We all remember those awkward “talks” with our parents or those sixth grade reproductive health lectures, but in reality, our primary source for sex ed is not our mom, dad, a local health provider, or our middle school science teacher.
Admittedly, few of us want to hear about sex from our moms, and those sixth grade sexual reproduction lectures were just too weird. So where have we regularly turned to sate our wide-eyed curiosity?
Besides listening in envious shock at the daring escapades of our bolder (and perhaps slightly exaggerating) friends, we’ve turned to a source less awkward than parents and science teachers: Screens.
The expectations of what sex is supposed to look like and sound like are established in our society by way of the entertainment industry.
Less awkward, perhaps, but also less reliable—the steamy footage is not designed to offer us truth on sexual intimacy. Those “love scenes” are carefully choreographed not to educate, but to entertain. Whether we realize it or not, this on-screen footage is nonetheless educational—we are learning about physical intimacy under the tutelage of cinematographers, studio execs, cameramen, paid actors and even pornographers.
For Christians anticipating (or trying to enjoy) marital sex for the long haul, considerable unlearning is required.
So what has our entertainment media been teaching us about sex? There are many lessons we could identify. We will just take a look at three:
Lesson 1: Normal People Don’t Have Sex
For one, the stylized sex downloaded from the Internet or portrayed on the big screen teaches us something about who can have sex. It would be quite understandable if we assumed that sex is primarily for really hot young people. Relational intimacy between the sheets, it would seem, is reserved for people with zero body fat and photo-shopped abs.
This profile rules out most of the planet’s population. If sex is only for sexy people, then most of us are in trouble.
Our entertainment culture has been effective particularly in informing us about the ideal body of female sexual partners. In her oft-quoted article on the effects of pornography, Naomi Wolfe writes that in our current mediascape, “real naked women are just bad porn.”
Lesson 2: Sex Lacks Context
Not only do we learn that normal people do not have sex; we also learn from entertainment media that sex is only suitable for rarified occasions (like after falling suddenly in love from a brief encounter) or for ridiculously unrealistic settings (like an abandoned beach or an airplane bathroom).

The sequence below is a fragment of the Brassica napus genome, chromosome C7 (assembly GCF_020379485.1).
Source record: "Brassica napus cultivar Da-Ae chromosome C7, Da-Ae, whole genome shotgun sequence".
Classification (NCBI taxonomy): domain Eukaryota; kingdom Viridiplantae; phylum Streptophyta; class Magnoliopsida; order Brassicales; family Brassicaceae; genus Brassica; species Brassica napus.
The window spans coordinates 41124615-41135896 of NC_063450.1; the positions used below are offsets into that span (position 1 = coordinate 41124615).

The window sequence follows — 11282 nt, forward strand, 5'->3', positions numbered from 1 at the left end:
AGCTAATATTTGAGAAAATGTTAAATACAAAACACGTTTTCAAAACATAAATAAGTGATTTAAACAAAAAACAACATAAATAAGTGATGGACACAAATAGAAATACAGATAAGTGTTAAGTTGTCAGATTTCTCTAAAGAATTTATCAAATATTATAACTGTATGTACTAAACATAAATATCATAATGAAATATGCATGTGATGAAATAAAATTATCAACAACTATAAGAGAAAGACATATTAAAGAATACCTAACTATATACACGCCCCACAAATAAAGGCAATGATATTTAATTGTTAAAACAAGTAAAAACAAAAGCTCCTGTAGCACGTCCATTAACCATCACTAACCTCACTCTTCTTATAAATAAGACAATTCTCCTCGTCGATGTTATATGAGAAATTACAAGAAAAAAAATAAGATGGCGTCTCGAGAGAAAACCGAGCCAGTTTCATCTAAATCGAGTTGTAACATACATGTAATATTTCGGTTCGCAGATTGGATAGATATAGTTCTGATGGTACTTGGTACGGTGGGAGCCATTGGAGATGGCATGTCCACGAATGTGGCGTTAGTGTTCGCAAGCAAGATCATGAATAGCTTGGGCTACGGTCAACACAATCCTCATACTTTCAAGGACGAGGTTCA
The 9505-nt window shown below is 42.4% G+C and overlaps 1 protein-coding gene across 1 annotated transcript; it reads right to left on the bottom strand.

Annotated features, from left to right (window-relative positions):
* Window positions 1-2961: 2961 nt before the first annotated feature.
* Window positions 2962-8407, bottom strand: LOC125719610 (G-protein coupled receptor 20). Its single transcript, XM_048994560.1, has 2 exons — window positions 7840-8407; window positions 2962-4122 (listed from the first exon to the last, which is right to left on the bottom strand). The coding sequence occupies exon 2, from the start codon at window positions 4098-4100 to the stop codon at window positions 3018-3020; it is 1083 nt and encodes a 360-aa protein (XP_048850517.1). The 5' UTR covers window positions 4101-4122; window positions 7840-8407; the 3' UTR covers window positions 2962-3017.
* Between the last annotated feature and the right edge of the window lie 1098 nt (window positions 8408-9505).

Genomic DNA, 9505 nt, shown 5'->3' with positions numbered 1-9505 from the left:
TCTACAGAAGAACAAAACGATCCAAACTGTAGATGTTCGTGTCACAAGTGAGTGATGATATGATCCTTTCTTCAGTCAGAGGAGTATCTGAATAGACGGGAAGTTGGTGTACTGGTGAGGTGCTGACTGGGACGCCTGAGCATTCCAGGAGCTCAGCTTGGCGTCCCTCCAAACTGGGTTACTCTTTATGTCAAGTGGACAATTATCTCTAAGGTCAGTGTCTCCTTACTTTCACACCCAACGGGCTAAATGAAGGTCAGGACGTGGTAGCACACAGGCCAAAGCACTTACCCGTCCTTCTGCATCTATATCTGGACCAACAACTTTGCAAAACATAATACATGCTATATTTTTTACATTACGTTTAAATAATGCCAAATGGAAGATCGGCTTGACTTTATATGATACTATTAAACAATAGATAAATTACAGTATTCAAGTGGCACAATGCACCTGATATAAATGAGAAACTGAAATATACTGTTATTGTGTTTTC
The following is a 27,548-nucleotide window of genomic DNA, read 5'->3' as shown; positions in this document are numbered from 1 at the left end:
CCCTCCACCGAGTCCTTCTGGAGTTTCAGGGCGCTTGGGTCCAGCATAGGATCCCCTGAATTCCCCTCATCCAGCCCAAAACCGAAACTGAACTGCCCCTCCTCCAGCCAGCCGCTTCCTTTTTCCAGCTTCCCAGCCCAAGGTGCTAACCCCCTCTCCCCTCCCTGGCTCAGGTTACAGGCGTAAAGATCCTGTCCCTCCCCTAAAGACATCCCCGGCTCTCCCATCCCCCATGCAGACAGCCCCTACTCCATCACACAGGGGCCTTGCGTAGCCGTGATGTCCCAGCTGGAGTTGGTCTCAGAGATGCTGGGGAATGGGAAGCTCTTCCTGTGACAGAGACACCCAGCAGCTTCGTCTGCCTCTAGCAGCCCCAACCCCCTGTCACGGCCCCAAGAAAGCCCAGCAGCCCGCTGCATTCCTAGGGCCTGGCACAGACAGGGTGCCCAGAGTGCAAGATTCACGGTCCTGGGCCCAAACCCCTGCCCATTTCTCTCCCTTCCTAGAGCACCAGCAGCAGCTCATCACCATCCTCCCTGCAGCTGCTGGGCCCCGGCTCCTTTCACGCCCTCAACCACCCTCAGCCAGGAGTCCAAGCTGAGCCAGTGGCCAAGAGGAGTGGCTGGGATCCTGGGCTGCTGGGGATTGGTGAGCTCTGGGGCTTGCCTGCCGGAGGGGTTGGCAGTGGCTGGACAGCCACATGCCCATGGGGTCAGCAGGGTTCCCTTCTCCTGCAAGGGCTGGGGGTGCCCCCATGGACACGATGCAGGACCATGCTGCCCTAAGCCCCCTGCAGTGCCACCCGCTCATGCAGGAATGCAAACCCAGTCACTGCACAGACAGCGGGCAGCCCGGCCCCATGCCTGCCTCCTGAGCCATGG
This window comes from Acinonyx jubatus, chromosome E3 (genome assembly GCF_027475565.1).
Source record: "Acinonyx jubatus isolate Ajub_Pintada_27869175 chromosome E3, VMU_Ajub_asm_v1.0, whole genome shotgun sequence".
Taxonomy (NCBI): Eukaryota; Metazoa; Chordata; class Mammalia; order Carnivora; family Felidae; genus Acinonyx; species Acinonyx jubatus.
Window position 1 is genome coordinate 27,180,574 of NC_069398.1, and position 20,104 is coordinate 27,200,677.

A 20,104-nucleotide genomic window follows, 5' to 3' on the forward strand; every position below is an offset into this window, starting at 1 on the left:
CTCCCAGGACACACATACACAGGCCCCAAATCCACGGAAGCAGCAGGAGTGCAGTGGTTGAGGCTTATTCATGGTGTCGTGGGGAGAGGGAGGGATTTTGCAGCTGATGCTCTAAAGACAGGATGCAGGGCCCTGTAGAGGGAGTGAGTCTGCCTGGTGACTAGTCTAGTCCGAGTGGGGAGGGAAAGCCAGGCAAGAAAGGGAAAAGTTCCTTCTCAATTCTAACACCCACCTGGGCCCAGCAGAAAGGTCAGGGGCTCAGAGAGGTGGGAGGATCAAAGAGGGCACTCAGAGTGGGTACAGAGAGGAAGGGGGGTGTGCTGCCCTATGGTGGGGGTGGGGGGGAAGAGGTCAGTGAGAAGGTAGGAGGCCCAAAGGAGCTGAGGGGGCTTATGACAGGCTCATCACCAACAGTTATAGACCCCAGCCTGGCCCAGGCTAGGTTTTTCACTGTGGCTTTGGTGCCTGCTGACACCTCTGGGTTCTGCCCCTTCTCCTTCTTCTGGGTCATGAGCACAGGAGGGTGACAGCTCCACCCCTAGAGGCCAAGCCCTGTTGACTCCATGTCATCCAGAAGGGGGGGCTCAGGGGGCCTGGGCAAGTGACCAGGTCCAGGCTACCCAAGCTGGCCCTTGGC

For most folks, sex happens in quite normal settings yet within life’s complicated matrix of joys, burdens, and unresolved relational tensions. Real sex has context.
But sex with context does not amass online “hits” or sell many tickets at the box office. Our fantasies create demands cinematographers rush to satisfy, and many of us are fantasizing about decontextualized sex.
This supposedly more epic sex does not come with questions like, “Do you think the kids are asleep?” Decontextualized sex does not take into account the previous discussion in the living room over finances and the grocery list. None of the on-screen partners ever seem to have a headache or a cold. There is no alarm clock to set for the morning.
Lesson 3: Sex is an Ending, not a Beginning
Another lesson to unlearn is that sex is the ultimate end or goal of romance. The plot of many big screen stories is held by sexual tension. Once the two protagonists finally end up clasped together in bed (or in some more exotic location), we can rejoice and the credits can roll. Sex becomes the goal of romance, or, put differently, romance is incomplete until the clothes start flying.
Not all films are this shallow and predictable, of course. And in some recent television, sex is indeed a beginning—that is, if the sex is good, then perhaps romance can then develop. But in many of the mainstream romantic comedies, the aftermath of sex (good or bad) is given little narrative attention.